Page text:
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July 26, 2023

How automakers can upshift into the future

The way we buy, drive and maintain vehicles is changing rapidly — automakers will have to rethink mobility to remain relevant.

Unprecedented technological advancements. Shifting consumer preferences. Increasing environmental awareness. It’s an understatement to say the automotive industry is changing at a rapid pace.

It’s impossible to predict precisely what the automotive world will look like in five years. But we’re confident that the industry, which for more than a century has innovated to bring consumers the freedom of mobility, will continue to do so — even if tomorrow’s transportation solutions look very different.​

Breakthroughs in technology, materials science, and engineering are continuously reshaping the industry — a process further amplified by the urgent need to address climate change and embrace sustainable transportation solutions. For example, ride-sharing platforms, and micro-mobility solutions will augment traditional ownership. From the customer experience to the vehicles themselves, to changing societal views on transportation, automakers will need to be nimble and proactive ​to retain their leadership role.

While nobody can foresee the future with certainty, original equipment manufacturers (OEMs) can and must prepare for it. Here are some of the emerging shifts we’re discussing with clients:

Culture and society​

With Millennials (those born between 1981 and 1996) well into their peak earning years, and Gen Z (those born between 1997 and 2013) establishing careers and considering big-ticket purchases, OEMs can’t afford to ignore younger consumers’ values as they relate to cars.

These youthful customers are tech-forward. They prioritize sustainability, efficiency and convenience over muscle and styling. They see their vehicle as a tool that enables their lifestyle — the on-the-go urbanite, the up-for-anything weekend warrior and so on. They demand vehicles that offer a range of high-tech features and services. And they’re more likely to embrace alternative transportation modes to reduce both the cost of ownership and their environmental footprint.​

  • From performance to features: Many young consumers look first at a vehicle’s innovative digital feature set. Driver assist, automation, sensors, connectivity, entertainment, navigation, voice control and more are being constantly innovated to satisfy these car buyers.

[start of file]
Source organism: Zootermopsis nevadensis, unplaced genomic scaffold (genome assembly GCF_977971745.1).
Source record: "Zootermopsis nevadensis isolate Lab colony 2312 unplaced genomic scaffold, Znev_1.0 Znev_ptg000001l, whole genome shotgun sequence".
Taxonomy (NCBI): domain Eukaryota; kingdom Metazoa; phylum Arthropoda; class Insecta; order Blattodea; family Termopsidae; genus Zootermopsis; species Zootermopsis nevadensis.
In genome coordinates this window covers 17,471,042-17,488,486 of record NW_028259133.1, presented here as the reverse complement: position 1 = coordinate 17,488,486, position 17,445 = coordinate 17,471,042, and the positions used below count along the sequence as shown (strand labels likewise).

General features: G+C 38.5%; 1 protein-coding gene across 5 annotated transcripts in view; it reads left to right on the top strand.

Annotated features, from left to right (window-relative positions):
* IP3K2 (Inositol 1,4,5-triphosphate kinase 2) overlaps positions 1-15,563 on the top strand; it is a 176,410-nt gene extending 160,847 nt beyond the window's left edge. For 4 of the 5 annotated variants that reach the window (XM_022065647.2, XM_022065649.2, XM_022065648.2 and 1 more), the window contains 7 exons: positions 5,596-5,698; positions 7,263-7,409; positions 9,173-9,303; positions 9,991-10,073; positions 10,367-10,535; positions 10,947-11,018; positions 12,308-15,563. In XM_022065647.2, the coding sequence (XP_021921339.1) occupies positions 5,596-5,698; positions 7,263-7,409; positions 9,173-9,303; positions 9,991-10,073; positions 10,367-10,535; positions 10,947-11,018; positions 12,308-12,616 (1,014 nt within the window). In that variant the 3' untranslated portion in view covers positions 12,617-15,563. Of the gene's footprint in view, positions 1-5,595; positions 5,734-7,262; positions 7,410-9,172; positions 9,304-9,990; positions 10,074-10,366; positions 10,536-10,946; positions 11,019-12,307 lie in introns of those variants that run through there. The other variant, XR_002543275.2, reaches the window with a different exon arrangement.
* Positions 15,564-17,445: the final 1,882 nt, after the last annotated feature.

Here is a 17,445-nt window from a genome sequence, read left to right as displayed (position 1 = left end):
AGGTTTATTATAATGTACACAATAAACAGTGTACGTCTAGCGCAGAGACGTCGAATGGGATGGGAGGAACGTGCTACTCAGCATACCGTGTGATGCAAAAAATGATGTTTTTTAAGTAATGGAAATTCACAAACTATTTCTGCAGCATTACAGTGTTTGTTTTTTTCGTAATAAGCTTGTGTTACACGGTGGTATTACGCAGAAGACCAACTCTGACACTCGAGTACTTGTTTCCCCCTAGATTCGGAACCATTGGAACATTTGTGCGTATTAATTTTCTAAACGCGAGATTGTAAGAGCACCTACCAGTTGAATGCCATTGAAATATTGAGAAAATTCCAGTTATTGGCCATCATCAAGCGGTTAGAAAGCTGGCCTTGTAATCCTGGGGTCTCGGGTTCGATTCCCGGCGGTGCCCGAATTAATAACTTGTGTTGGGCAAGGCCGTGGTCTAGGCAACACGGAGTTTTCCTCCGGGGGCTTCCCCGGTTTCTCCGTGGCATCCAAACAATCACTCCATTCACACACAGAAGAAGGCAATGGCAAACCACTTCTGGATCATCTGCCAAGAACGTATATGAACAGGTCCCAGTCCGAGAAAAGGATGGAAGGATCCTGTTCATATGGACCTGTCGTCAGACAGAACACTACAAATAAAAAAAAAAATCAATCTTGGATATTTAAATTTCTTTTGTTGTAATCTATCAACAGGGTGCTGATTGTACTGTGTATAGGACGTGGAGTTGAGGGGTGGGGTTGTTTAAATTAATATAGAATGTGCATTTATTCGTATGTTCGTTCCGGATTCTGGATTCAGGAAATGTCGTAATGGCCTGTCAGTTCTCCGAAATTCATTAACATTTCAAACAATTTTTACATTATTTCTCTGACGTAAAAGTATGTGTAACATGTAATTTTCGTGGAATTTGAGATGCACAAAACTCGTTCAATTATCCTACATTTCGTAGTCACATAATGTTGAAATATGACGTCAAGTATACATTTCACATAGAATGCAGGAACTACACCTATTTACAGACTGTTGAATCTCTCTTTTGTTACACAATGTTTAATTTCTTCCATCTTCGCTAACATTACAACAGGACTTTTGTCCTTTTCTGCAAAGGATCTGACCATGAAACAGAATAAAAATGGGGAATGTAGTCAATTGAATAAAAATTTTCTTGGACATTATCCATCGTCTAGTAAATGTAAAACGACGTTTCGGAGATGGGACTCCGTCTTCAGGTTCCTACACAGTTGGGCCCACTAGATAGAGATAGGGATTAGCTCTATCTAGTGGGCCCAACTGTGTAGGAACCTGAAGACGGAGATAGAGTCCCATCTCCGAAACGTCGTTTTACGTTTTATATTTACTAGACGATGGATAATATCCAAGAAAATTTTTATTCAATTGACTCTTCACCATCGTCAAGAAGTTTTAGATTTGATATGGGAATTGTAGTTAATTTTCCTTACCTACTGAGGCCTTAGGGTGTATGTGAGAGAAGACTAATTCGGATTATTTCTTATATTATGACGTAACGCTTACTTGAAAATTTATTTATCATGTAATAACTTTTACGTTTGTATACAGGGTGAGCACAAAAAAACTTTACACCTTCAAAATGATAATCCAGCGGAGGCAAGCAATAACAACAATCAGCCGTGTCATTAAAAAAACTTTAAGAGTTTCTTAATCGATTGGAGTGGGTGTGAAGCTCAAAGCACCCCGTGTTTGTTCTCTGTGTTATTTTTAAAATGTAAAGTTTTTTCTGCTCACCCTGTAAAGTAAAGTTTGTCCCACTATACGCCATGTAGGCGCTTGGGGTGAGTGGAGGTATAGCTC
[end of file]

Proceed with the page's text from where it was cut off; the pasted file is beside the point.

• From status to lifestyle: Today's buyers express their individuality and fuel their passions through their vehicle choices. From adventure-seeking off-roaders to eco-conscious electric vehicle (EV) buffs, these consumers view their automobile as an extension of their personality, unique interests and deeply held values.​

  • From ownership to mobility-as-service: Young people are driving less and are slower to pursue their driver’s licenses. For some, traditional car ownership has been augmented or replaced by car-sharing, ride-hailing and micro-mobility options (e-bikes, Segways, etc.) among others.​

Technology and connectivity

When new tech paradigms emerge, people make sense of them by relating them to what they already know (thus “horseless carriages”). While the next generation of cars will borrow heavily from the look and feel of their predecessors, they may be quite different: moving physical-digital platforms that enable new experiences in communication, productivity and entertainment.

With advances in connectivity, autonomous driving and immersive technologies, next-generation vehicles will offer unparalleled levels of personalization, adaptability and convenience, redefining consumers’ perception of mobility.​

  • From ride to experience: The nature of car journeys will be transformed, with vehicles serving as playrooms, classrooms, offices, etc.​

  • From repair to patch: The industry is witnessing a shift from traditional repair methods to over-the-air updates and patches. This transformation, which will accelerate, means software solutions hold the key to enhancing performance, functionality and user experience.​